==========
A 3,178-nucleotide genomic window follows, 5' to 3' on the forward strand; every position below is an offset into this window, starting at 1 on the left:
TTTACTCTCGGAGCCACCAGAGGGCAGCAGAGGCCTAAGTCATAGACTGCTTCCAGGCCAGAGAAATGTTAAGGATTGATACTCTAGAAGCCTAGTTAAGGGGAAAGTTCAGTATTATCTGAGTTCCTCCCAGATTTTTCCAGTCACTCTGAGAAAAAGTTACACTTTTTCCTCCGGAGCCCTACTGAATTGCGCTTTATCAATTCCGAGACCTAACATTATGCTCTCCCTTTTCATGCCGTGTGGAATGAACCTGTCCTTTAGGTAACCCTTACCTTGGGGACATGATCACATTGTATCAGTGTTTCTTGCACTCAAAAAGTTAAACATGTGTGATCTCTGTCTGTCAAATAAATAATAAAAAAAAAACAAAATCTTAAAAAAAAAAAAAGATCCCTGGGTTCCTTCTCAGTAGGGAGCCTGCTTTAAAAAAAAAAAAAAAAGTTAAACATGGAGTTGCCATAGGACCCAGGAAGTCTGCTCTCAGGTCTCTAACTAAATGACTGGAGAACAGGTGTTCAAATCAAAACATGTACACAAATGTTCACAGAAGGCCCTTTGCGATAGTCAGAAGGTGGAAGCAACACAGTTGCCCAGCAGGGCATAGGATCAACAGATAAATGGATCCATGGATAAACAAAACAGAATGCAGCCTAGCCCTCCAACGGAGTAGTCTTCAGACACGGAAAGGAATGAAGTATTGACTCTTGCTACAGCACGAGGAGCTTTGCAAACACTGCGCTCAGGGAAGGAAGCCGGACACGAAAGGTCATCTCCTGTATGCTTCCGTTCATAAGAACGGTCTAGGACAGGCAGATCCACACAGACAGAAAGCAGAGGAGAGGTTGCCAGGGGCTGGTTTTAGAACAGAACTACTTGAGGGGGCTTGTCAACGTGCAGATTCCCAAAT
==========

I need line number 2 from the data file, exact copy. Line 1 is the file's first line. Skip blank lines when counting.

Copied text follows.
TTTACTCTCGGAGCCACCAGAGGGCAGCAGAGGCCTAAGTCATAGACTGCTTCCAGGCCAGAGAAATGTTAAGGATTGATACTCTAGAAGCCTAGTTAAGGGGAAAGTTCAGTATTATCTGAGTTCCTCCCAGATTTTTCCAGTCACTCTGAGAAAAAGTTACACTTTTTCCTCCGGAGCCCTACTGAATTGCGCTTTATCAATTCCGAGACCTAACATTATGCTCTCCCTTTTCATGCCGTGTGGAATGAACCTGTCCTTTAGGTAACCCTTACCTTGGGGACATGATCACATTGTATCAGTGTTTCTTGCACTCAAAAAGTTAAACATGTGTGATCTCTGTCTGTCAAATAAATAATAAAAAAAAAACAAAATCTTAAAAAAAAAAAAAGATCCCTGGGTTCCTTCTCAGTAGGGAGCCTGCTTTAAAAAAAAAAAAAAAAGTTAAACATGGAGTTGCCATAGGACCCAGGAAGTCTGCTCTCAGGTCTCTAACTAAATGACTGGAGAACAGGTGTTCAAATCAAAACATGTACACAAATGTTCACAGAAGGCCCTTTGCGATAGTCAGAAGGTGGAAGCAACACAGTTGCCCAGCAGGGCATAGGATCAACAGATAAATGGATCCATGGATAAACAAAACAGAATGCAGCCTAGCCCTCCAACGGAGTAGTCTTCAGACACGGAAAGGAATGAAGTATTGACTCTTGCTACAGCACGAGGAGCTTTGCAAACACTGCGCTCAGGGAAGGAAGCCGGACACGAAAGGTCATCTCCTGTATGCTTCCGTTCATAAGAACGGTCTAGGACAGGCAGATCCACACAGACAGAAAGCAGAGGAGAGGTTGCCAGGGGCTGGTTTTAGAACAGAACTACTTGAGGGGGCTTGTCAACGTGCAGATTCCCAAAT